Whilst the Incoterms 2020 are work in progress, we think it wise that New Zealand companies take the time to review the changes and deletions that are on the table. We are happy to review your current supplier agreements and shipping terms and appraise how these changes may impact your business.
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The new Incoterms 2020 are being drafted in the International Chamber of Commerce (ICC) as the body that publishes them since 1930. In the last decades, there has always been a revision of Incoterms Rules coinciding with the first year of each decade 1990, 2000, 2010, which is the latest version and currently in force.
Incoterms 2020 are being drafted by a Committee of Experts (Drafting Group) that for the first time include representatives from China and Australia, although most of the members are European. This Committee meets periodically to discuss the different issues that come from the 150 members (mainly Chambers of Commerce) of the International Chamber of Commerce.
The new Incoterms are expected to appear in the last quarter of 2019, simultaneously with the centenary of the International Chamber of Commerce, and will enter into force on January 1, 2020.
Some of the new issues and changes that are being evaluated to be included in the new edition of the Incoterms 2020 are:
It would be a very important change since EXW is an Incoterm used in many companies with little export experience, and DDP is also commonly used especially for goods (e.g., samples or spare parts) that are sent by couriers and via express shipping companies that deal with all the logistics and customs procedures until delivery at the buyer’s address. The justification to eliminate these two terms is that they are really domestic operations: in the case of EXW by the seller-exporter and in DDP by the buyer-importer. In addition, these two Incoterms contradict, in some way, the new Customs Code of the European Union since the responsibility of the exporters and importers takes place once the clearance of export and import have been carried out.
FAS (Free Alongside Ship) is an Incoterm very little used and, in fact, does not contribute almost anything to FCA (Free Carrier Alongside) that is used when the merchandise is delivered at the port of departure in the exporter’s country. With FCA, the exporter can also deliver the goods at the dock, as in FAS, since the dock is part of the maritime terminal. On the other hand, if FAS is used and there is a delay in the arrival of the ship, the merchandise will be available to the buyer at the dock for several days and, on the contrary, if the ship arrives in advance, the merchandise will not be available for shipment. Actually, FAS is only used for the exportation of some commodities (minerals and cereals) and, in this sense, the Drafting Committee is evaluating the convenience of creating a specific Incoterm for this type of products.
FCA is the most used Incoterm (about 40% of the international trade operations are carried out with this Incoterm) since it is very versatile and allows the delivery of goods in different places (seller’s address, land transport terminal, port, airport, etc.) that, most of the times, are in the seller’s country. The Committee is thinking about the possibility of creating two Incoterms FCA; one for terrestrial delivery and another for maritime delivery.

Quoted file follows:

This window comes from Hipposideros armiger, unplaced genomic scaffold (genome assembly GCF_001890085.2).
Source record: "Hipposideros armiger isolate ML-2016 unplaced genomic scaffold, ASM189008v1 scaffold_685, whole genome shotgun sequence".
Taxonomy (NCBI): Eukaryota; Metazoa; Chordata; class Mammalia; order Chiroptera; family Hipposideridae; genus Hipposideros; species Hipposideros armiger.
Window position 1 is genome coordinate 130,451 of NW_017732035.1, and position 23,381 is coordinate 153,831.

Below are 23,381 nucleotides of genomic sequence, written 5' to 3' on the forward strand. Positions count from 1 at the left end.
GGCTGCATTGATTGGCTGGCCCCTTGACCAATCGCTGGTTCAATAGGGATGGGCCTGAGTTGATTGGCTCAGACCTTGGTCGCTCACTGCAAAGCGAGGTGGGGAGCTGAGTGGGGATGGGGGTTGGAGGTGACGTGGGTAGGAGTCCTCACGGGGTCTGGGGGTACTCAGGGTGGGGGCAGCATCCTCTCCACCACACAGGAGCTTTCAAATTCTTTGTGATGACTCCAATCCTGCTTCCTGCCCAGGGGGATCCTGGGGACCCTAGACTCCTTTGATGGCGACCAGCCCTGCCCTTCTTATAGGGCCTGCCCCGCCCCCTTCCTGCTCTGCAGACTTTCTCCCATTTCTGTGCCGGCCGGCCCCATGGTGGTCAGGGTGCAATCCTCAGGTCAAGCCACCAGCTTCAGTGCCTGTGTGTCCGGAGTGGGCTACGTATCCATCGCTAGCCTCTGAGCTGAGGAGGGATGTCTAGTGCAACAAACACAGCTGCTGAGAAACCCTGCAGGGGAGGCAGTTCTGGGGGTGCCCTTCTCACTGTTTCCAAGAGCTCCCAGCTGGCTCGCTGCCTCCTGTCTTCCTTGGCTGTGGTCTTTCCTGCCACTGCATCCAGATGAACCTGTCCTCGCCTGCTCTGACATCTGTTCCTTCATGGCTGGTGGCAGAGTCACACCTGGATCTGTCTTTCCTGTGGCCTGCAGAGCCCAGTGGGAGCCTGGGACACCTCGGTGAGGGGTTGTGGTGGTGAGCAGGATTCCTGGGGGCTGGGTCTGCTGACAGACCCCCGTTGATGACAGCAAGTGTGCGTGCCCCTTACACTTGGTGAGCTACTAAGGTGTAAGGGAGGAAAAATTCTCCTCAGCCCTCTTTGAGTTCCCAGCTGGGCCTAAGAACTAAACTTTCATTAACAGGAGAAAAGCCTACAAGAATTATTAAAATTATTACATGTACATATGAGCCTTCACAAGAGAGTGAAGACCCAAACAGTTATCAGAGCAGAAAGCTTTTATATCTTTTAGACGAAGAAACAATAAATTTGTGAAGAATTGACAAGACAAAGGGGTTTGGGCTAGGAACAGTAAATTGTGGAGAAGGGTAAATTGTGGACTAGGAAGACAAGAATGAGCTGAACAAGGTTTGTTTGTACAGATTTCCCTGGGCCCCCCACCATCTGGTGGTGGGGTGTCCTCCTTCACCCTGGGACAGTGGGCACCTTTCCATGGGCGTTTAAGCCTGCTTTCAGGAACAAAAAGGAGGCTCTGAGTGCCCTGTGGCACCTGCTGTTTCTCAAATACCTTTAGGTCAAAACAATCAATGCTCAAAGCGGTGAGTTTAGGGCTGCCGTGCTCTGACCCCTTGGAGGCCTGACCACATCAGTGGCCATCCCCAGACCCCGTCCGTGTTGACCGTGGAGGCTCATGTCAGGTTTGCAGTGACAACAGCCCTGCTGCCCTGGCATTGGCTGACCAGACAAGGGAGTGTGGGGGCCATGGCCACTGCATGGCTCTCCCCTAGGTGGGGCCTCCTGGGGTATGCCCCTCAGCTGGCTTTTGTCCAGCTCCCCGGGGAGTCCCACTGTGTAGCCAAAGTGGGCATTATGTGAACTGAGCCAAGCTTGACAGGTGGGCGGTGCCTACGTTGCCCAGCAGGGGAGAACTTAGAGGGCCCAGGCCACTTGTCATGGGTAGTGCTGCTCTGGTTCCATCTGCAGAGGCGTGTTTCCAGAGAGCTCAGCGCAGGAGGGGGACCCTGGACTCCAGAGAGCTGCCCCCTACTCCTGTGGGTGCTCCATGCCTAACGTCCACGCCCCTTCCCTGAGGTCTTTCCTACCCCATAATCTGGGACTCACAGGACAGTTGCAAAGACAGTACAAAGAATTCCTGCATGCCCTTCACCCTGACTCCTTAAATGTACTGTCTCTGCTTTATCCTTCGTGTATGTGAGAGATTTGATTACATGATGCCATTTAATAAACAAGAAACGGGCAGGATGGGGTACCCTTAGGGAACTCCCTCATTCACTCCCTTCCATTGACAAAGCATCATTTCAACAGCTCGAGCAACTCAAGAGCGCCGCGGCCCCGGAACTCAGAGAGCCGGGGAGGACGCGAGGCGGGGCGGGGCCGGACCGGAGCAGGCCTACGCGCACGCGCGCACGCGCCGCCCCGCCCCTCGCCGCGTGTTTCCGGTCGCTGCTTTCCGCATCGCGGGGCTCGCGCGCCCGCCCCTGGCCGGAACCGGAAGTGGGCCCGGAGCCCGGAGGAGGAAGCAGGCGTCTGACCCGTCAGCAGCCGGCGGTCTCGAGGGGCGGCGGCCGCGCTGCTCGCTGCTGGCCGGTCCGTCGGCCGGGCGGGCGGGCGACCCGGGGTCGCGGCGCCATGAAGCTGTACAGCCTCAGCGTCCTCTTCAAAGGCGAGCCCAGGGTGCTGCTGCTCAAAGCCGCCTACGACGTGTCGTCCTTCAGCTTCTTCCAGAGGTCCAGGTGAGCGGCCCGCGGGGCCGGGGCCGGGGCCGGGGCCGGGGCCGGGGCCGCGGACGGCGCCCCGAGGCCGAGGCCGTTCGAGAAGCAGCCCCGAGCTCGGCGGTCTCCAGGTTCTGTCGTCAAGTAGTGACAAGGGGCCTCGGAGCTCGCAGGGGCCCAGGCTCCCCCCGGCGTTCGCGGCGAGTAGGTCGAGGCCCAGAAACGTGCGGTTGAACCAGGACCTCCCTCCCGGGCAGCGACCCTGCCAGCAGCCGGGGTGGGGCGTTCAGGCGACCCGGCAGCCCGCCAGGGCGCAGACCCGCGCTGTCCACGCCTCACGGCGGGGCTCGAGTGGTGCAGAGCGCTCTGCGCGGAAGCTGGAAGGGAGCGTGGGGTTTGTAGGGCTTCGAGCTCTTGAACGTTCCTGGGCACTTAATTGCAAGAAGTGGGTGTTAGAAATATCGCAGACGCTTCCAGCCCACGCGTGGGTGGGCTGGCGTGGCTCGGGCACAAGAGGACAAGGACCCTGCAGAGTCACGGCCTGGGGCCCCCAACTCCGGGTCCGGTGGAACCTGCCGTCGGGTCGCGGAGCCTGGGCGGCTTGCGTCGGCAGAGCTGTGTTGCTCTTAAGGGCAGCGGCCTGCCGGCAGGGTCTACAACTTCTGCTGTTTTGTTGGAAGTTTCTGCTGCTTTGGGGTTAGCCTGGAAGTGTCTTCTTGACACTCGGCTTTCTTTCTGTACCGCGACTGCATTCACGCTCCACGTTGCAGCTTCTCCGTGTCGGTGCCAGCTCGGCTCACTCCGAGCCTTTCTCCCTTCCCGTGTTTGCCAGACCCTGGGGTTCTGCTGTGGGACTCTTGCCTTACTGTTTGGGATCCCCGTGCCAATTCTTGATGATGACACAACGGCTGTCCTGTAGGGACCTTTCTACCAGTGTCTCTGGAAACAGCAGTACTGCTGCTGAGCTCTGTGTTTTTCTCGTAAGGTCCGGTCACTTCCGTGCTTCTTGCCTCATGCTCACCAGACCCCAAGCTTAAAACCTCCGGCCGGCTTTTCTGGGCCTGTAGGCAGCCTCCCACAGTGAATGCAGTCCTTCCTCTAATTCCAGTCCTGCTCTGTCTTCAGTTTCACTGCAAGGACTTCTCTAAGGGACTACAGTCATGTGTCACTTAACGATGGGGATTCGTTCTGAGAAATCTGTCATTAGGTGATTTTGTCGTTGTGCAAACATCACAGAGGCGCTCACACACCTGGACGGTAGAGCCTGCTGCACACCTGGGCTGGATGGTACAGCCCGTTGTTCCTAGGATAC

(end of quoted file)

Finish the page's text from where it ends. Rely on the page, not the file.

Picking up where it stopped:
The modification made in the edition of Incoterms 2010 that when the merchandise does not travel in a container, Incoterms FOB and CIF should not be used, but their counterparts FCA and CIP are not being applied by the vast majority of exporting and importing companies, nor by agents involved in international trade (freight forwarders, logistics operators, banks, etc.). This is due to the fact that FOB and CIF are two very old Incoterms (FOB was already used in England at the end of the XVIII century), and the International Chamber of Commerce has not made an effort to transmit this change adequately, which is very important, since approximately 80% of the world trade is made in a container. In the Incoterms 2020 version, it is possible that FOB and CIF can be used again for container shipping, as was the case with Incoterms 2000 and earlier versions.
The new Incoterm would be denominated as CNI (Cost and Insurance) and would cover a gap between FCA and CFR/CIF. Unlike FCA, which would include the cost of international insurance on account of the seller-exporter, and as opposed to CFR/CIF that would not include freight. As in the other Incoterms in “C,” this new Incoterm would be an “arrival Incoterm,” i.e., the risk of transport would be transmitted from the seller to the buyer at the port of departure.
As with FCA, DDP (Delivered Duty Paid) also generates some problems due to the fact that the customs duties in the importing country are paid by the exporter-seller, regardless of the place of delivery of the goods. For this reason, the Drafting Committee is considering creating two Incoterms based on DDP:
Over the next few months, the Committee will meet periodically to address these and other issues that will eventually be incorporated into Incoterms 2020. Hopefully, the version of Incoterms 2020 that comes into force on January 1, 2020, will serve to facilitate international trade between exporters and importers, adapting to the changes that have occurred in the last decade.
The new Incoterms 2020 would take effect on January 1, 2020, and this version drafted by the International Chamber of Commerce includes some changes in relation to previous versions of Incoterms Rules.
Originally posted by: Olegario Llamazares on 25 September, 2017 in International Trade at www.globalnegotiator.com